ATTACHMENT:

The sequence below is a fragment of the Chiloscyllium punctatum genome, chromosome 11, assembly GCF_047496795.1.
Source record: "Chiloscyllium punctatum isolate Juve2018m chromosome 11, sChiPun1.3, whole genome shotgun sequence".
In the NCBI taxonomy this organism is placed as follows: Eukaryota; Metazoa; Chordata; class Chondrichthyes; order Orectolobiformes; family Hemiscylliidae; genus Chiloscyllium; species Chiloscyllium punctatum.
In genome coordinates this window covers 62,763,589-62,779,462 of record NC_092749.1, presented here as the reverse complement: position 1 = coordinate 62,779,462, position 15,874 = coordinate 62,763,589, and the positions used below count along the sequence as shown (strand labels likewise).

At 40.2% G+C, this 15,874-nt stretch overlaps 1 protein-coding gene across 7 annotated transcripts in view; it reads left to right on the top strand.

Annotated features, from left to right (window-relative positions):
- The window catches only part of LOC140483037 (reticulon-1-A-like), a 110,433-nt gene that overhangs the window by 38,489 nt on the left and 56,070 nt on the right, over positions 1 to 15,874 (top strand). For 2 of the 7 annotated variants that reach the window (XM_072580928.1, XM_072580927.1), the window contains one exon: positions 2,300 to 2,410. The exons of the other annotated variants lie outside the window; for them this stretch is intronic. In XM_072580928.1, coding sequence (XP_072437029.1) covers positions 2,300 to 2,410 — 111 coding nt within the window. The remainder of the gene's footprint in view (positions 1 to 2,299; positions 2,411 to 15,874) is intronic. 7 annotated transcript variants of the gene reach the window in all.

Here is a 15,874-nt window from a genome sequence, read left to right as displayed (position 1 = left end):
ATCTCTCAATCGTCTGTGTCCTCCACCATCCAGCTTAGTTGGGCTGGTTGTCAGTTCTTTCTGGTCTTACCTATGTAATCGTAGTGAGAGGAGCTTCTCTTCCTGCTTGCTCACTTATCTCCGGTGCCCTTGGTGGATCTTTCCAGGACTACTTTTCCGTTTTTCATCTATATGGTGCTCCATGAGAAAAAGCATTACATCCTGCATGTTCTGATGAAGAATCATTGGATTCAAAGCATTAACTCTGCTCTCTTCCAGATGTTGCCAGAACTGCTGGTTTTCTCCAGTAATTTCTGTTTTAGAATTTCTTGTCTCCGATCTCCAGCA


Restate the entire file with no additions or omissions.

The sequence below is a fragment of the Chiloscyllium punctatum genome, chromosome 11, assembly GCF_047496795.1.
Source record: "Chiloscyllium punctatum isolate Juve2018m chromosome 11, sChiPun1.3, whole genome shotgun sequence".
In the NCBI taxonomy this organism is placed as follows: Eukaryota; Metazoa; Chordata; class Chondrichthyes; order Orectolobiformes; family Hemiscylliidae; genus Chiloscyllium; species Chiloscyllium punctatum.
In genome coordinates this window covers 62,763,589-62,779,462 of record NC_092749.1, presented here as the reverse complement: position 1 = coordinate 62,779,462, position 15,874 = coordinate 62,763,589, and the positions used below count along the sequence as shown (strand labels likewise).

At 40.2% G+C, this 15,874-nt stretch overlaps 1 protein-coding gene across 7 annotated transcripts in view; it reads left to right on the top strand.

Annotated features, from left to right (window-relative positions):
- The window catches only part of LOC140483037 (reticulon-1-A-like), a 110,433-nt gene that overhangs the window by 38,489 nt on the left and 56,070 nt on the right, over positions 1 to 15,874 (top strand). For 2 of the 7 annotated variants that reach the window (XM_072580928.1, XM_072580927.1), the window contains one exon: positions 2,300 to 2,410. The exons of the other annotated variants lie outside the window; for them this stretch is intronic. In XM_072580928.1, coding sequence (XP_072437029.1) covers positions 2,300 to 2,410 — 111 coding nt within the window. The remainder of the gene's footprint in view (positions 1 to 2,299; positions 2,411 to 15,874) is intronic. 7 annotated transcript variants of the gene reach the window in all.

Here is a 15,874-nt window from a genome sequence, read left to right as displayed (position 1 = left end):
ATCTCTCAATCGTCTGTGTCCTCCACCATCCAGCTTAGTTGGGCTGGTTGTCAGTTCTTTCTGGTCTTACCTATGTAATCGTAGTGAGAGGAGCTTCTCTTCCTGCTTGCTCACTTATCTCCGGTGCCCTTGGTGGATCTTTCCAGGACTACTTTTCCGTTTTTCATCTATATGGTGCTCCATGAGAAAAAGCATTACATCCTGCATGTTCTGATGAAGAATCATTGGATTCAAAGCATTAACTCTGCTCTCTTCCAGATGTTGCCAGAACTGCTGGTTTTCTCCAGTAATTTCTGTTTTAGAATTTCTTGTCTCCGATCTCCAGCA